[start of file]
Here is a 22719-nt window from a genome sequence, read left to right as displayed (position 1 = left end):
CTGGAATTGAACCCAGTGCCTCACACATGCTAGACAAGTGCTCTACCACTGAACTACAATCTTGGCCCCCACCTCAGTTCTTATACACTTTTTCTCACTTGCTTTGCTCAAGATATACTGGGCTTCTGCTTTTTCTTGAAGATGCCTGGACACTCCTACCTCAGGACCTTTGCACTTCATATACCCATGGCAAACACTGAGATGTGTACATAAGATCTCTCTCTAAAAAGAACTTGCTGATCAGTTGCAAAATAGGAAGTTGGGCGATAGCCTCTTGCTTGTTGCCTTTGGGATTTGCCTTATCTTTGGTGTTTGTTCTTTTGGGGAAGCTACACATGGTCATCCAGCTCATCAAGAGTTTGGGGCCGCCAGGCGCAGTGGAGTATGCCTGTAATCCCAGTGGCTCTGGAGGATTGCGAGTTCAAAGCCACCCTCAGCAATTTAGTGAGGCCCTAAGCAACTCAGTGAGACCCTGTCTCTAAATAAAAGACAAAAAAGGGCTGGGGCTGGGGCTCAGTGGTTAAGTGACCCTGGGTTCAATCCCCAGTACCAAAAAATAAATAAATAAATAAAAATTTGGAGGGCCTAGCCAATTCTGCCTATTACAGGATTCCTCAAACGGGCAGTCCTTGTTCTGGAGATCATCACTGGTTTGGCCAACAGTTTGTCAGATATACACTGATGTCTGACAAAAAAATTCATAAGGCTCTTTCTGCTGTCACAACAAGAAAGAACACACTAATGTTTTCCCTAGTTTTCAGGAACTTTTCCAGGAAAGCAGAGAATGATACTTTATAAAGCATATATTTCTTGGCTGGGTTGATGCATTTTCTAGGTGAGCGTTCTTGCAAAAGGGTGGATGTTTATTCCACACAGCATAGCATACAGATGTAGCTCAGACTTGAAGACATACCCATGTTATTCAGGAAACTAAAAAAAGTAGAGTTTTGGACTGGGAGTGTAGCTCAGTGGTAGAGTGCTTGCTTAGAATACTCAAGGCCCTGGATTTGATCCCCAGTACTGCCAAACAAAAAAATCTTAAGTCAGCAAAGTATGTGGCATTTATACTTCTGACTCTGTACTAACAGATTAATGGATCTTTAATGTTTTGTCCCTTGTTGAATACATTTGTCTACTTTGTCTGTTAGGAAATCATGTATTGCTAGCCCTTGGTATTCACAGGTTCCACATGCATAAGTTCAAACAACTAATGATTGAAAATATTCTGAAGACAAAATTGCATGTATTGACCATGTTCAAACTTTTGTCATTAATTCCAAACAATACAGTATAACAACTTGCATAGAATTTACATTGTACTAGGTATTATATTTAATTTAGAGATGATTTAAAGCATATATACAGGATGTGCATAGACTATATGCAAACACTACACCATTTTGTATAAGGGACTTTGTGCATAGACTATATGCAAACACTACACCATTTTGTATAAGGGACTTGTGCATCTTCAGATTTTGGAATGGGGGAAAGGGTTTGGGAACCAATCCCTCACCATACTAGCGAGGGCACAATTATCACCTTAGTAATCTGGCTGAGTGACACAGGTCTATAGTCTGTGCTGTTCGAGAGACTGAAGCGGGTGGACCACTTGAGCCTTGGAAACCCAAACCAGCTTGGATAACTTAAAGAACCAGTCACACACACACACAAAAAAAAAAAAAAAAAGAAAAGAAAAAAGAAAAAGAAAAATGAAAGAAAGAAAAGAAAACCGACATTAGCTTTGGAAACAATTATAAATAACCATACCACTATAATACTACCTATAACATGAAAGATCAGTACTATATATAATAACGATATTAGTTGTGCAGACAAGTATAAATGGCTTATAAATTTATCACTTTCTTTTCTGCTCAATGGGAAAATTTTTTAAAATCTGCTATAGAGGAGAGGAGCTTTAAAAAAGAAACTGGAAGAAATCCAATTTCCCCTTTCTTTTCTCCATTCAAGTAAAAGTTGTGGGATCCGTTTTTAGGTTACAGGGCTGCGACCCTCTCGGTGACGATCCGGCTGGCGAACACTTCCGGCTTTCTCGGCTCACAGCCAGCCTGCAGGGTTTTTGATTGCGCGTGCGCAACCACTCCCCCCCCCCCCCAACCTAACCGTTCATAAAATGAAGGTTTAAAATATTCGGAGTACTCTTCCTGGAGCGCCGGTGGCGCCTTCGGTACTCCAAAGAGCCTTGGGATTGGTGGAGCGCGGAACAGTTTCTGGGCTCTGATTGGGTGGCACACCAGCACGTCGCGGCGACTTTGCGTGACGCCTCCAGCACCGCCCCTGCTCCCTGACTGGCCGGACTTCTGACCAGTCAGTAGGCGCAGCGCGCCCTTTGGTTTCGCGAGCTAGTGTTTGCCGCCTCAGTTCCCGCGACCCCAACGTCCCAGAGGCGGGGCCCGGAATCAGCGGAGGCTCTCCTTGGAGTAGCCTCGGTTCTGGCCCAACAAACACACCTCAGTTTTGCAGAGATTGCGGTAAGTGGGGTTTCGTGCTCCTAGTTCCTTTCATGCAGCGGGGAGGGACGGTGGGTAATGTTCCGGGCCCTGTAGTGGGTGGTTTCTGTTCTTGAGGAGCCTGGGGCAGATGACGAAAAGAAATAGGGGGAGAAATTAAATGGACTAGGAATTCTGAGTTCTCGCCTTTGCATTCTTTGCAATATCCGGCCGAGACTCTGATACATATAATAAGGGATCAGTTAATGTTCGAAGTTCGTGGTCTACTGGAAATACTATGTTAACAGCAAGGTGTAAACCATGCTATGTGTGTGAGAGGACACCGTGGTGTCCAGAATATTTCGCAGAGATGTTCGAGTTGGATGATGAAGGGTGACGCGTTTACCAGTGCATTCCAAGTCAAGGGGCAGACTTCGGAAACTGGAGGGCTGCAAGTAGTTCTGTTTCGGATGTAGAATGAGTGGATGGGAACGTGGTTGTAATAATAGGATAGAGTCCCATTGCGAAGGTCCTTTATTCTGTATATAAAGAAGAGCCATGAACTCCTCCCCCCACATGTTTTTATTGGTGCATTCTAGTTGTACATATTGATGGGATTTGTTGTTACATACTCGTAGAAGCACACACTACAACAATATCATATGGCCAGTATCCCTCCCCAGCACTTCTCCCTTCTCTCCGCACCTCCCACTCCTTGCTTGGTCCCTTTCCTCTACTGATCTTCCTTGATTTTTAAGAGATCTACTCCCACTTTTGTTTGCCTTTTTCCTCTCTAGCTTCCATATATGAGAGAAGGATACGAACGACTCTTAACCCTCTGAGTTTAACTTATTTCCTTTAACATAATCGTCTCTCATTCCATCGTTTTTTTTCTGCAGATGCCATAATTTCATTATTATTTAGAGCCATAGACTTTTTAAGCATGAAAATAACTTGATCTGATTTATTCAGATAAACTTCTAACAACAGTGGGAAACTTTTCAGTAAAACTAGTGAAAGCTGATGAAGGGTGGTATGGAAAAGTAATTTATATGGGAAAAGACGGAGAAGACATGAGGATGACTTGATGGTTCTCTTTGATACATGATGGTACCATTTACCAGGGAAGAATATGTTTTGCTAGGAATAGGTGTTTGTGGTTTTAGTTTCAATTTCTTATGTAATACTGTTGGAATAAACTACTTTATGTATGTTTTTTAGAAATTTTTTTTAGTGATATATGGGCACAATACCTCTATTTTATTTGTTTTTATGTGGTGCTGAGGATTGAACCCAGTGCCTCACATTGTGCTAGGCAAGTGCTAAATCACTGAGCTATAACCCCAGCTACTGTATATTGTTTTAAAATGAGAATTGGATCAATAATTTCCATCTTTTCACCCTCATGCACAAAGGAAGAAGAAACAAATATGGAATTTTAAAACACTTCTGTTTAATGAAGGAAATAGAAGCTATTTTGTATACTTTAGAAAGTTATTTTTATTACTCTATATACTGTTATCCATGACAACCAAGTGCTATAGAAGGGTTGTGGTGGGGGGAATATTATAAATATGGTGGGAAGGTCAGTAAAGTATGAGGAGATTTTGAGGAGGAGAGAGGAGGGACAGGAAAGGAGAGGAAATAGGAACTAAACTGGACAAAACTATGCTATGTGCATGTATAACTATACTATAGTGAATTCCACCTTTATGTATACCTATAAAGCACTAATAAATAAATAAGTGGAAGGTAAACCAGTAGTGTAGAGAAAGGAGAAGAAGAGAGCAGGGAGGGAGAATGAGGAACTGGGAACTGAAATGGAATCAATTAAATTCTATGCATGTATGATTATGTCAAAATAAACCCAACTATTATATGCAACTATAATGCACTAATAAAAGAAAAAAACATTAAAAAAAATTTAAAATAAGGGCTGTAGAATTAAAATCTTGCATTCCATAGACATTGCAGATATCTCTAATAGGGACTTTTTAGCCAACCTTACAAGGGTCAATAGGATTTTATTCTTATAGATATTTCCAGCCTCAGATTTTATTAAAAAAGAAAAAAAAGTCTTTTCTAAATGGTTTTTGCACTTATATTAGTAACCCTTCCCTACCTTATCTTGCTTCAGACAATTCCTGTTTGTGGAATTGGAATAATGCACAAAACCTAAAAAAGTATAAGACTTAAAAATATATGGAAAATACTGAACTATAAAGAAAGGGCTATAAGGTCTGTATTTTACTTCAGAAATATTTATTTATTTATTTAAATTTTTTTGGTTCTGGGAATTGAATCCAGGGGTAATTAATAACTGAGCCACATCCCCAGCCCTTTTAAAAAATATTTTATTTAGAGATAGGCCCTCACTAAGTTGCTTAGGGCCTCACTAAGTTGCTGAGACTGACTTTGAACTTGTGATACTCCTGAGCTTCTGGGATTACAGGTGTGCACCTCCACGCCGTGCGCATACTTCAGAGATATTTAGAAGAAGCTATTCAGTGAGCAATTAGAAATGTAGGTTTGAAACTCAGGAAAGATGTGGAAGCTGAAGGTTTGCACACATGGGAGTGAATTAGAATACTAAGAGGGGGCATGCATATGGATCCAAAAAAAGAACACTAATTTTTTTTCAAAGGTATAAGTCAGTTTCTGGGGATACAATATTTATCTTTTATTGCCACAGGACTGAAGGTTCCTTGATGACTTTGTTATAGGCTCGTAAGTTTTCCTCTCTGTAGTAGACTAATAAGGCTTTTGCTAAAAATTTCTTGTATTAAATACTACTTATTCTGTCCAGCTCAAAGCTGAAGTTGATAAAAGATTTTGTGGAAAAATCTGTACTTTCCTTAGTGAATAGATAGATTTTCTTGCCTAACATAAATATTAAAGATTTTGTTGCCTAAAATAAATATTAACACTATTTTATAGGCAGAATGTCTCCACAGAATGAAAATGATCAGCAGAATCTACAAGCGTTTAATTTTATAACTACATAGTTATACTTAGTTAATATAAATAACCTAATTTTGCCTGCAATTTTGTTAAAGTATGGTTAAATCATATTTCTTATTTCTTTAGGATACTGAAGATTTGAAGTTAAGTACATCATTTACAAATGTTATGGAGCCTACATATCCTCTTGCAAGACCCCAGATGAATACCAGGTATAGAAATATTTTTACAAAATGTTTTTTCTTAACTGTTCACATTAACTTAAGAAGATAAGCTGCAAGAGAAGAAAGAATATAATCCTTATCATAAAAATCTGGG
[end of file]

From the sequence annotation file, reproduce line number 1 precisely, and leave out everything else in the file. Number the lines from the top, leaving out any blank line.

Here is a 22719-nt window from a genome sequence, read left to right as displayed (position 1 = left end):